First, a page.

Bokassa At Twickenham – How A Great Band Got Screwed Over

With a huge yet massively limited opportunity, Bokassa grabbed the brass ring 9/10


Jørn Kaarstad of Bokassa photo

Pictures courtesy of Rebecca Bush Photography and Metal Rules

Bokassa‘s gig at Twickenham must have been just as mixed a blessing for them as it was for us.

In Metal Hammer’s review of Metallica’s Twickenham gig they included  the sentence “Getting in is a nightmare.” If there were a Pulitzer or even Reader’s Digest award for Understatement of the Year, Metal Hammer would win it for that sentence alone.  Getting to London? No problem. Getting to Twickenham? Not so great thanks to delayed trains. Getting from Twickenham station into the venue? There are glaciers that have moved quicker. What became arriving-an-hour-early quickly became arriving-exactly-on-time which then turned out to be arriving-too-late because security had taken the photographers through to the photography pit quarter of an hour before Bokassa were due to play and wouldn’t admit any more. Not only did our photographer/reviewer not get to shoot Bokassa but they ended up being escorted through the building by security during the first part of Bokassa’s set which makes it somewhat hard to review. Thankfully we have contingency plans in effect and a spare reviewer was on site with a notepad ready to draw stick men if needed.

Therefore this review is brought to you by:
Jade Greenbrooke
Dean Huelin-Swallow
Morg
With huge thanks to Rebecca Bush Photography and Jo Blackened of Metal Rules for the use of their photos of Bokassa from Manchester.

For Bokassa I’m sure it was just as frustrating. After building a cult following with their debut album Divide & Conquer, the Norwegian trio have gained a lot of attention thanks to Lars Ulrich naming them as one of his favourite bands.  Today they are onstage in support of Metallica, which is obviously the opportunity of a lifetime and their brand new album Crimson Riders is being released to coincide with the Twickenham gig. However, because of Metallica’s set and Ghost‘s keyboards with backdrop they have to set up in front of both, meaning they don’t have a huge amount of room to manoeuvre in. Add to that the awful sound that comes from playing in a stadium and we’re not hearing or seeing Bokassa at their best.

Bokassa Live Photo

To make matters even worse, it’s 5:15pm. The stadium is still pretty empty as a lot of ticket holders are in work and so Bokassa are getting this big career break in opening for one of metal’s biggest bands, when most of the audience haven’t showed up and the ones who have can’t properly hear them.

Let’s face it, Metallica absolutely have to play for two hours and forty five minutes because everyone is clamouring for Rob and Kirk to murder another local song, right? This time it was the totally unrecognisable Iron Maiden song Killers because they wouldn’t want to choose a song that the crowd may know like Number of the Beast, The Trooper, Run to the Hills, Can I Play With Madness or Running Free would they? There has to be enough time to shoehorn in such Metallica classics as Frantic, an extended version of The Memory Remains and four songs from Hardwired…To Self Destruct because that’s what the fans want, yeah?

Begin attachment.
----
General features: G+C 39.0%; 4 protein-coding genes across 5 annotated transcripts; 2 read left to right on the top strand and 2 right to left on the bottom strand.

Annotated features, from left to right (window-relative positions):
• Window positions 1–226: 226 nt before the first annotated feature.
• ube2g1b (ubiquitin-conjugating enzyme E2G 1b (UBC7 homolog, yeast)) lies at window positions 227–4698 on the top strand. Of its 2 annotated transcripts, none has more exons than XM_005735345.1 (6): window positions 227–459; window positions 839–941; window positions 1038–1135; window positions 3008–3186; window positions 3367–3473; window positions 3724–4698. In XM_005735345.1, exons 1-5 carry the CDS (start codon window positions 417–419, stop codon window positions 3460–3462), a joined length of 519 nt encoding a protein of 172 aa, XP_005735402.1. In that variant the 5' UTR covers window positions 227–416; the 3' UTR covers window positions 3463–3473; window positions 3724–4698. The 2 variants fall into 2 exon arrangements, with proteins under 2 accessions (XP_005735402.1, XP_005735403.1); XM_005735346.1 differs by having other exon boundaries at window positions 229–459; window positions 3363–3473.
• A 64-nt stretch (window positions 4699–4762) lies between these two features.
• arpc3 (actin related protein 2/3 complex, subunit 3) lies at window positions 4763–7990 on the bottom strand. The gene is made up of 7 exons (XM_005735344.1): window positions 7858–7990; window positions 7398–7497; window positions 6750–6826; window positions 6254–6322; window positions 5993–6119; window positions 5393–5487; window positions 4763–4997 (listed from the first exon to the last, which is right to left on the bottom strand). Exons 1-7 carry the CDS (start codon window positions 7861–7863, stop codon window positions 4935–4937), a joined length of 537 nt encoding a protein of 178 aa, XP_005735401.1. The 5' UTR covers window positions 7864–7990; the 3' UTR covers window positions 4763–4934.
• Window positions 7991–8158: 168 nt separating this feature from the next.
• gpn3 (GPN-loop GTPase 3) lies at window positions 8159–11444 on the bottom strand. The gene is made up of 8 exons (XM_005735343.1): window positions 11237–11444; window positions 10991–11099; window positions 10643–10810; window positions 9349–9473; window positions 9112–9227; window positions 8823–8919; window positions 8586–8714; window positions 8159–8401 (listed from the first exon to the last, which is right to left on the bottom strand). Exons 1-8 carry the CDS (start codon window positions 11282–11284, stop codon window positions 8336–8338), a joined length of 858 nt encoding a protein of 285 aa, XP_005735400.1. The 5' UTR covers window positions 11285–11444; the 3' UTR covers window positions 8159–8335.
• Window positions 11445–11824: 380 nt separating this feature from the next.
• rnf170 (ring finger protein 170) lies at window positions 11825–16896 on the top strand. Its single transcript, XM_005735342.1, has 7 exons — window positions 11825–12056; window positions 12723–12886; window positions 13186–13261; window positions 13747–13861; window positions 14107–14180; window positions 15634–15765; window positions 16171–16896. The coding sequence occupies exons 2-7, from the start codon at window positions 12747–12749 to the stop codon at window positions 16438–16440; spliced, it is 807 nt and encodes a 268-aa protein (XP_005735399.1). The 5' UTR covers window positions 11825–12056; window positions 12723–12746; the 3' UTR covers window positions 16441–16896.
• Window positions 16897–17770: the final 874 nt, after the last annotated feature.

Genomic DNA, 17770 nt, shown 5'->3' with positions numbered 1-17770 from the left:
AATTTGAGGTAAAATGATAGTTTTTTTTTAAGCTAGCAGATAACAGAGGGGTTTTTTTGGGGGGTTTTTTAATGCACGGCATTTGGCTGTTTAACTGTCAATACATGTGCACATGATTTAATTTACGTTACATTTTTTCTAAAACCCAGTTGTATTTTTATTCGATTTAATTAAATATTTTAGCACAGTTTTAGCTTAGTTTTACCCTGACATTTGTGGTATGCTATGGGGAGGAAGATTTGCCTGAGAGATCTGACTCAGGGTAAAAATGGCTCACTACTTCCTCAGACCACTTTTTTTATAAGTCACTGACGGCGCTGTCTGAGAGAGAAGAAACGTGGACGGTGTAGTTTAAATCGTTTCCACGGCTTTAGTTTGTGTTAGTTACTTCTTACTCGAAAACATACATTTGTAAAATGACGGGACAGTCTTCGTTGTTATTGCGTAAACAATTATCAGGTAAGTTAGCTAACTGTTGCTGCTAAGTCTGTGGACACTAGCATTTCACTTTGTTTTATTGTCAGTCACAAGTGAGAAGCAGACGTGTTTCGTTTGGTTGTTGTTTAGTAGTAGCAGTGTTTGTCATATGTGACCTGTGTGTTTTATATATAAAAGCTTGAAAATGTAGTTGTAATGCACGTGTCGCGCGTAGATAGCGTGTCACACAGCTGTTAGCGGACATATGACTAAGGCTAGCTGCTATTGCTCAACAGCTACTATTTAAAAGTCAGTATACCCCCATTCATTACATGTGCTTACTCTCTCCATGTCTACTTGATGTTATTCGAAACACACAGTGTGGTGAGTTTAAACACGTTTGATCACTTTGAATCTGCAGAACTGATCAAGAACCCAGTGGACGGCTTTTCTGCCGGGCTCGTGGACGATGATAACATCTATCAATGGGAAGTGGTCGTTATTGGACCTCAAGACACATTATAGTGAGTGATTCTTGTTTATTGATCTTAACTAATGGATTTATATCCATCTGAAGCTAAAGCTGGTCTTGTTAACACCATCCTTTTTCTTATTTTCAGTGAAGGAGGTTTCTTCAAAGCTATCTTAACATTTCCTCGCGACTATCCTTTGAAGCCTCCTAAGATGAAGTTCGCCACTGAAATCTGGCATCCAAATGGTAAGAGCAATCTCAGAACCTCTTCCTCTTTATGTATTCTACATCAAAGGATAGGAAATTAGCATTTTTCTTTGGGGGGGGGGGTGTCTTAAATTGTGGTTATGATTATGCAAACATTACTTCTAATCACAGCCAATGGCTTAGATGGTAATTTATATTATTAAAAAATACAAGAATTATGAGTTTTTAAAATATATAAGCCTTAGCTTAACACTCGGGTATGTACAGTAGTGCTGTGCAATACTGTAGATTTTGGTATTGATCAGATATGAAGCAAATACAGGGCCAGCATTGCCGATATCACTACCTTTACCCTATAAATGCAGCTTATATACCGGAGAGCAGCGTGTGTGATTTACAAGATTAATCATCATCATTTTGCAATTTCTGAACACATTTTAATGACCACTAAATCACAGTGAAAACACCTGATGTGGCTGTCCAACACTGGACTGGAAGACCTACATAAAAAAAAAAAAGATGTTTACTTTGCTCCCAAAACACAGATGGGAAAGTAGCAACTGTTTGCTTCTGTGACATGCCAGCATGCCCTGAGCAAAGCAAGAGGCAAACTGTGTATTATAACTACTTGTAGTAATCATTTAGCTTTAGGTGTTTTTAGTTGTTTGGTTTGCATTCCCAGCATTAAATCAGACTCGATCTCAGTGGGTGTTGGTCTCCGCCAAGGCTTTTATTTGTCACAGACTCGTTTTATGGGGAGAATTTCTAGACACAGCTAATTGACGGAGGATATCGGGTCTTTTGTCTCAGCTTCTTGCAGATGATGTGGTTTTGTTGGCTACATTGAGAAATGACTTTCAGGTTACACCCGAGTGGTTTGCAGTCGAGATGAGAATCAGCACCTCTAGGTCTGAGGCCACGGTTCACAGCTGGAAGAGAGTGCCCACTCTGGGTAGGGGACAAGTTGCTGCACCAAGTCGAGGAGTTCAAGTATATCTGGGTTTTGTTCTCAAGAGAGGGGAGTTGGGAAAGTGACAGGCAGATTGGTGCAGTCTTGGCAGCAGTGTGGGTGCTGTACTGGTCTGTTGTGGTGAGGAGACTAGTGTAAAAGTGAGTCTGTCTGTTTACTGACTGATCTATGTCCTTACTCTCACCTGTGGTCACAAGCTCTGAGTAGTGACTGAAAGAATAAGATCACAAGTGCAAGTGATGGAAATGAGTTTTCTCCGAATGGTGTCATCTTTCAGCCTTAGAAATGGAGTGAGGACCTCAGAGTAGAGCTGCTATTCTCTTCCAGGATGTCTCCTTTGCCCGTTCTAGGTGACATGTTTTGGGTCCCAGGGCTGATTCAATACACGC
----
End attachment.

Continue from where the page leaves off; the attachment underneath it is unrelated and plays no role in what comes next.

To Bokassa’s credit they give it 100% and they get a decent reaction from the crowd. Two songs in and they hit the audience with their big single Hellbilly Handfishin’ from Divide & Conquer followed by new singles Captain Cold One and Mouthbreathers Inc. Even though Crimson Riders has just hit stores and DSPs, the band have more sense than to go heavy on the new material and their set is a nice split of material from both albums.

Bokassa Live photo

Jørn Kaarstad is a fantastic frontman and does his best to get the crowd excited and definitely makes some fans tonight. Bokassa switch between serious subjects and quirky more mature Bloodhound Gang humour but both are combined with big riffs and singalong choruses making them really hard to dislike. Bokassa are in a similar, albeit far heavier and far less campy, vein as their fellow Norwegians Turbonegro and Hank Von Hell.

Bokassa round their Twickenham set out with the massive groove of Walker Texas Danger and the furious Five Finger Fuckhead to a slightly larger crowd in a still half empty stadium.

This Metallica tour is definitely a mixed blessing for them – on one hand they are being potentially exposed to a bigger audience but they are really fighting against all odds and you can’t help but feel that they are being screwed over. Their social media followers hasn’t jumped up like it should have and their Facebook page is filled with comments like “Didn’t get to see you because you were on early“, which is a damn shame because Bokassa deserves better than this. A lot better.

Crimson Riders has received 4 out of 5 Ks from Kerrang and 8/10 from Metal Hammer. We didn’t get a review copy and while I haven’t given it a full listen through yet, I’d certainly rate it as 7 or 8 out of 10.  A Ghost fan who travelled some distance only to see Ghost and somehow knew only two or three Metallica songs remarked that Bokassa were really good. When a fan with no interest in a band or even their genre is impressed by their performance then you know the band is good. Bokassa really had a chance of taking a huge step up and with the new album, the tour was great timing. But for that to work there have to be people there to see you. With a nearly 3 hour set Metallica should have just toured on their own as they did on the Black album tour, but they know their name alone isn’t enough to fill an 82,000 capacity venue, so instead the two supports get screwed over.

Then again, I guess Bokassa are lucky that Lars isn’t making them play in the car park.
9/10


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